This article originally appeared in the September 22, 1989, issue of Christianity Today. We are republishing it today because its themes have erupted again this month amid discussion of Alan Chambers's views on grace, salvation, and sexual ethics.
We call Jesus both "the Savior" and "the Lord."
How does our obedience (treating him as Lord) relate to our salvation (accepting him as Savior)? Christians seem to have difficulty sorting out that relationship. And with this difficulty comes doctrinal conflict and, occasionally, harsh words: legalism, works righteousness, easy believism, cheap grace.
After a debate over "Lordship Salvation" burst into flame once more, Christianity Today sought a senior theologian to analyze the issues and give guidance to our readers. Here S. Lewis Johnson Jr., veteran teacher of New Testament and theology, reviews the basics of our beliefs about grace and faith and sets the debate over Lordship Salvation in the context of classic evangelical teaching.
The phases through which the issue of "Lordship Salvation" passes may be likened to those of a volcano. The issue often lies dormant for years, but then it suddenly erupts violently. Unfortunately, unlike volcanoes, the issue of Lordship Salvation refuses to grow extinct. The issue is still active, emitting the smoke and sulfurous fumes of controversy.
The forerunner of the current debate erupted in the late 1950s and early 1960s. Two well-known evangelicals, Everett F. Harrison and John R. W. Stott, debated the issue in Eternity magazine in September 1959. Harrison was the first professor of New Testament at Fuller Theological Seminary and Stott was at the time rector of All Souls Church in London. Harrison took the position that, while the acknowledgment of Jesus as Lord is essential to salvation, the demand that "one must make Jesus his Lord as well as his Savior to be truly redeemed" is to confuse salvation with the legitimate obligations of the Christian life. Stott, on the other hand, insisted that one must "surrender to the Lordship of Christ" to be saved. "Lordship Salvation," then, is the claim that, to be saved, one must not only believe and acknowledge that Christ is Lord, but also submit to his lordship.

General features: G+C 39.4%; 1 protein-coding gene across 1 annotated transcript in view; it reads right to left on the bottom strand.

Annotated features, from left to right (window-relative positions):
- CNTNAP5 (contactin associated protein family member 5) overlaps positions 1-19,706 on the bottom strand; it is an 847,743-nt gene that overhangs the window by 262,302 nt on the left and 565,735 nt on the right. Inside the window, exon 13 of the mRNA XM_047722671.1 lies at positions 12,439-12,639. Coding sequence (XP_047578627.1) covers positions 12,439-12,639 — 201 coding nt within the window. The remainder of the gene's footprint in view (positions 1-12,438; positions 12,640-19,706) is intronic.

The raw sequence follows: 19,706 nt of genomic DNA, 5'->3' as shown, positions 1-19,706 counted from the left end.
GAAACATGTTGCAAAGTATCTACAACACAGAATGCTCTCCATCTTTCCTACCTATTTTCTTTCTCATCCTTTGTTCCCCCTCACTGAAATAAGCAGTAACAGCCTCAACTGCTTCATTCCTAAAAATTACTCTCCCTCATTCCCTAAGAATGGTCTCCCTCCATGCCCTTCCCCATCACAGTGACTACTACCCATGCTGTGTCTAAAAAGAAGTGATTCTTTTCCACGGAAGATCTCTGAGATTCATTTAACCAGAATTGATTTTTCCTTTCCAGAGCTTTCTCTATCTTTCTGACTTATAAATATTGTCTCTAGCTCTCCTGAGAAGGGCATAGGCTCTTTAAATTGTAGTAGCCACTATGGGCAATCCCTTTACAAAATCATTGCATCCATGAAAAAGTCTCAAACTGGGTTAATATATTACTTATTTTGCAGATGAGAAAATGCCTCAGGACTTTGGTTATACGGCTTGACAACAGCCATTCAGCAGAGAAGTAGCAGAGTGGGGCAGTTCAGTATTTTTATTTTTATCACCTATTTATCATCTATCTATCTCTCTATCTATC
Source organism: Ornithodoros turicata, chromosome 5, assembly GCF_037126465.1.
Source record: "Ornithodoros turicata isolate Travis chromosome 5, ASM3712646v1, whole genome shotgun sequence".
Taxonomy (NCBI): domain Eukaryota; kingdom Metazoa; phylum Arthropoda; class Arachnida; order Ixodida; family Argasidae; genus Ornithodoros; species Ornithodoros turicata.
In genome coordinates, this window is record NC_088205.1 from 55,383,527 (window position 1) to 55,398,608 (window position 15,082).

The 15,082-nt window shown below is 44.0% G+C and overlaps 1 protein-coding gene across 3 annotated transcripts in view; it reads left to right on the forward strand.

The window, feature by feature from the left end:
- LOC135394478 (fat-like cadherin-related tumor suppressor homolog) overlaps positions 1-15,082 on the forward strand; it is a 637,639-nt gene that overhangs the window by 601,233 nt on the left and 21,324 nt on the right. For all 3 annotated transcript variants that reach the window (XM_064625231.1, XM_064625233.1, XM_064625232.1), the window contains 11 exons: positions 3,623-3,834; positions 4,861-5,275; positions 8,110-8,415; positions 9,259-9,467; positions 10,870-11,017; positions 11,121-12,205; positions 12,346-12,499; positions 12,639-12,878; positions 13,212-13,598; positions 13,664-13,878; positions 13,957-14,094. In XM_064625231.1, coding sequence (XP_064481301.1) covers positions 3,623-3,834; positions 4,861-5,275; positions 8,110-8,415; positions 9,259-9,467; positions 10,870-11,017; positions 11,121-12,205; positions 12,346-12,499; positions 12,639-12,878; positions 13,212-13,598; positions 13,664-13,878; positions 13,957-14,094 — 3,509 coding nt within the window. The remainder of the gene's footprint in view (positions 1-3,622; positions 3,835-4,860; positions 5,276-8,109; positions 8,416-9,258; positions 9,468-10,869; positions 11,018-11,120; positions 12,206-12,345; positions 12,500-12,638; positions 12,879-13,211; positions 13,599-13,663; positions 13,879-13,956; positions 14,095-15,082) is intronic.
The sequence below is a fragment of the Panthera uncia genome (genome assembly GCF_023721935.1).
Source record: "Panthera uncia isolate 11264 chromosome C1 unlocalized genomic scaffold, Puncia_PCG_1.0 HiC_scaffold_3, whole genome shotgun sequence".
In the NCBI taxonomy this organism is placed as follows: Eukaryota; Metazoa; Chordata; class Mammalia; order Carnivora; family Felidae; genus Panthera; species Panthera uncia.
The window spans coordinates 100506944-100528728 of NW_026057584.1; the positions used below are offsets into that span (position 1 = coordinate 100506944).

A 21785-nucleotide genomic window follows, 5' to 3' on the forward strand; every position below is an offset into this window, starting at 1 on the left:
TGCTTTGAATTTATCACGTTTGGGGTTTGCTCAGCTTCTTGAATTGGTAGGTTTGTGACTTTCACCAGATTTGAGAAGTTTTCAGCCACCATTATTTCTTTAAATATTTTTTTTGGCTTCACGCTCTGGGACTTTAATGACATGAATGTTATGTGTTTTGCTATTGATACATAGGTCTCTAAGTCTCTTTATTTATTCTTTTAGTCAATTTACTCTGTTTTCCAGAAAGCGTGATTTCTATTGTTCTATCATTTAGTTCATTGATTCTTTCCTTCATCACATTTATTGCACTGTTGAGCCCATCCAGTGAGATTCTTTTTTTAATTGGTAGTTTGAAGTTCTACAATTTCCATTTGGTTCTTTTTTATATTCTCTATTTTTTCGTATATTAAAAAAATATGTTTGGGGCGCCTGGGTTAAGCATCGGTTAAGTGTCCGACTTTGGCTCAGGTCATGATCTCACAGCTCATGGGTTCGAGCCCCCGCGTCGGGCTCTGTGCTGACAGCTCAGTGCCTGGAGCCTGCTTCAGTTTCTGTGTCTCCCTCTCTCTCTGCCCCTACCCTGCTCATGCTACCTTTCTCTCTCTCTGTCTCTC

In his 1969 book Balancing the Christian Life, Charles C. Ryrie, who was then professor of systematic theology at Dallas Theological Seminary, made the claim, now widely cited, that one could have Christ as Savior without having him as Lord. This rekindled the controversy throughout the 1970s. In my opinion, Ryrie was misunderstood. What he was trying to say was that a genuine believer might not always be walking in the light.
The latest eruption has occurred with the publication of The Gospel According to Jesus (Zondervan, 1988), by John F. MacArthur, popular California pastor and president of the Master's College and Seminary. MacArthur's book has produced an explosion of comment, discussion, and feisty debate.
One final name important to the current debate is Zane C. Hodges, former professor of New Testament at Dallas Theological Seminary. His book, The Gospel Under Siege (Redencion Viva, 1981), contains the charge that much evangelical gospel preaching is guilty of compromising the grace of the gospel. Hodges insists that there is no necessary connection between saving faith and works. In fact, to insist on good works as the evidence of salvation introduces obedience into the plan of salvation, compromising seriously, if not fatally, the freeness of the gospel offer.